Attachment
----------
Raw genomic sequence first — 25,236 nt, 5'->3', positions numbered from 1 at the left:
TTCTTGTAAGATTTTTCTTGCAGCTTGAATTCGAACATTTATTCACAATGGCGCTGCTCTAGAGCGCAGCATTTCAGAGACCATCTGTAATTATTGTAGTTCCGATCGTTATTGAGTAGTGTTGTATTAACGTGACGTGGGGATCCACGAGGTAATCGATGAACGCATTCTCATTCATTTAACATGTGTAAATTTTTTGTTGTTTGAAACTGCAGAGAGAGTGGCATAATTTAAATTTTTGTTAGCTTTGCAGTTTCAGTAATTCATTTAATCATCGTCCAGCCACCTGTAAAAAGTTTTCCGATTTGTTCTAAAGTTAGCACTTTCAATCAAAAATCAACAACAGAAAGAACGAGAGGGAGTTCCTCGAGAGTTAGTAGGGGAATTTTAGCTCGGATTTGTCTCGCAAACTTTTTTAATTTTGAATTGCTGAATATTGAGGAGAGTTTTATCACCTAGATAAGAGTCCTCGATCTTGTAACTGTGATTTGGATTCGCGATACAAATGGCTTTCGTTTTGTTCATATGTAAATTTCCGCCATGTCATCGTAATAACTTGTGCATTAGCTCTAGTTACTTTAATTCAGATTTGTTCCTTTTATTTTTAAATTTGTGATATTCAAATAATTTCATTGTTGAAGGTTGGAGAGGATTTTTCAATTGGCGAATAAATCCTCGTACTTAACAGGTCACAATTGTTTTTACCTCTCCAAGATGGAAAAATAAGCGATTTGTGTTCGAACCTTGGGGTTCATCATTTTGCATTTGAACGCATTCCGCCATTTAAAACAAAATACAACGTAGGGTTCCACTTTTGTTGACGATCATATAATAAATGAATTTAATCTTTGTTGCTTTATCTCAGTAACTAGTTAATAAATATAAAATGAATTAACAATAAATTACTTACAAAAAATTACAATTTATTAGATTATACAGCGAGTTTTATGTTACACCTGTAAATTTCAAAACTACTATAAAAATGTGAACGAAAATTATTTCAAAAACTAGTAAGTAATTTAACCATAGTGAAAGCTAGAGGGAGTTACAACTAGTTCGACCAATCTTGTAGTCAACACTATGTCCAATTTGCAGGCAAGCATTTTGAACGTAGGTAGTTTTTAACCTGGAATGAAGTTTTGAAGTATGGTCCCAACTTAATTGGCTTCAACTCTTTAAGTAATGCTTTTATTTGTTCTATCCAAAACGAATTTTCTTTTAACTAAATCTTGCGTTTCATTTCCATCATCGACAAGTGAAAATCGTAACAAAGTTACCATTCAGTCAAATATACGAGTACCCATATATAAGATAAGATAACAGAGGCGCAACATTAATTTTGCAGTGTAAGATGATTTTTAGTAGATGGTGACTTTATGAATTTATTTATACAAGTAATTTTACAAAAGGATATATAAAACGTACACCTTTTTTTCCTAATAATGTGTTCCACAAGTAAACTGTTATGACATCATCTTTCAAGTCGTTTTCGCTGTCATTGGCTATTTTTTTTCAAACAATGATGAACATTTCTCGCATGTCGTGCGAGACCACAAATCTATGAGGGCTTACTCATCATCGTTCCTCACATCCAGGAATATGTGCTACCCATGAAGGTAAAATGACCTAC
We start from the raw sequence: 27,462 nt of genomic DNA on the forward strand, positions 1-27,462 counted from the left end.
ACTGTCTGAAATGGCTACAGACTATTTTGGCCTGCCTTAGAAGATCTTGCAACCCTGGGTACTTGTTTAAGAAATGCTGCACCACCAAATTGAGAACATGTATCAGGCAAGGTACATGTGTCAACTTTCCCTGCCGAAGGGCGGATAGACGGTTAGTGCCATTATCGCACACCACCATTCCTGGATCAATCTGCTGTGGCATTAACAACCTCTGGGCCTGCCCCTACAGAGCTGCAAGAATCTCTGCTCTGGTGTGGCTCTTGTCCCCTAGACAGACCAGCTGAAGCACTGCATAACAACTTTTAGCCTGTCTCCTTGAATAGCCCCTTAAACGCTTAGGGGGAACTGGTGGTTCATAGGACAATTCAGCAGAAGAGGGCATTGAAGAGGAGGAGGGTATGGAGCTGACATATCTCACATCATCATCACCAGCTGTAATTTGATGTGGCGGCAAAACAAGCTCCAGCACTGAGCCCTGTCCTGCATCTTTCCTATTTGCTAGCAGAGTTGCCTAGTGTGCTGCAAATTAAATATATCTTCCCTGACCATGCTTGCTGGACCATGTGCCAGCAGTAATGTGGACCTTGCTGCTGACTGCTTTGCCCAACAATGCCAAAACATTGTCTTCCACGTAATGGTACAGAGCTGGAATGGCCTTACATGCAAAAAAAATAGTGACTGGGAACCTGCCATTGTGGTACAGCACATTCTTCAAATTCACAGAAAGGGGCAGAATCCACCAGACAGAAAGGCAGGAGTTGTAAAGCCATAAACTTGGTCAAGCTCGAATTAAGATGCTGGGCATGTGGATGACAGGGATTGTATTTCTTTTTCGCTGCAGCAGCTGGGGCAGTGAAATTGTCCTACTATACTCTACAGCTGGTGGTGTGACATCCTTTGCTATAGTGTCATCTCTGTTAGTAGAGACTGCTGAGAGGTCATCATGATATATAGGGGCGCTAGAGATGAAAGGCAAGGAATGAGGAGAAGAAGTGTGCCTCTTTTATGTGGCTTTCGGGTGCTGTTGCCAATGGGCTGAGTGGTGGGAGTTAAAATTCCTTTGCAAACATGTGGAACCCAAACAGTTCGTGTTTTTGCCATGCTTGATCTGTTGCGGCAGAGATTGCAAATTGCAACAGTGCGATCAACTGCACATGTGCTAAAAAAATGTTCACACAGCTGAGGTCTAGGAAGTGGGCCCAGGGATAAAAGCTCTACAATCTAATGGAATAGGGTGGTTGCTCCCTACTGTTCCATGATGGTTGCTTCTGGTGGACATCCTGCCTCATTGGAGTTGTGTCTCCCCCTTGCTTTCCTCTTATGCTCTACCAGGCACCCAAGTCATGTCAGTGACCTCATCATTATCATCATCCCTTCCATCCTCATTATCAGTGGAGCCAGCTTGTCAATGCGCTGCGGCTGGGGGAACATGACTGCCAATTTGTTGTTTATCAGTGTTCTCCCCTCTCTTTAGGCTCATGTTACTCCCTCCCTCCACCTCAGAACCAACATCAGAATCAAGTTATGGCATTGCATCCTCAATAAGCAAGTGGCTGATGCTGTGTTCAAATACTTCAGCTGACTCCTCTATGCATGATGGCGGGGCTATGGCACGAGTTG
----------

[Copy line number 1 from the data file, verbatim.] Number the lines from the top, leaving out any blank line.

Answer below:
Raw genomic sequence first — 25,236 nt, 5'->3', positions numbered from 1 at the left: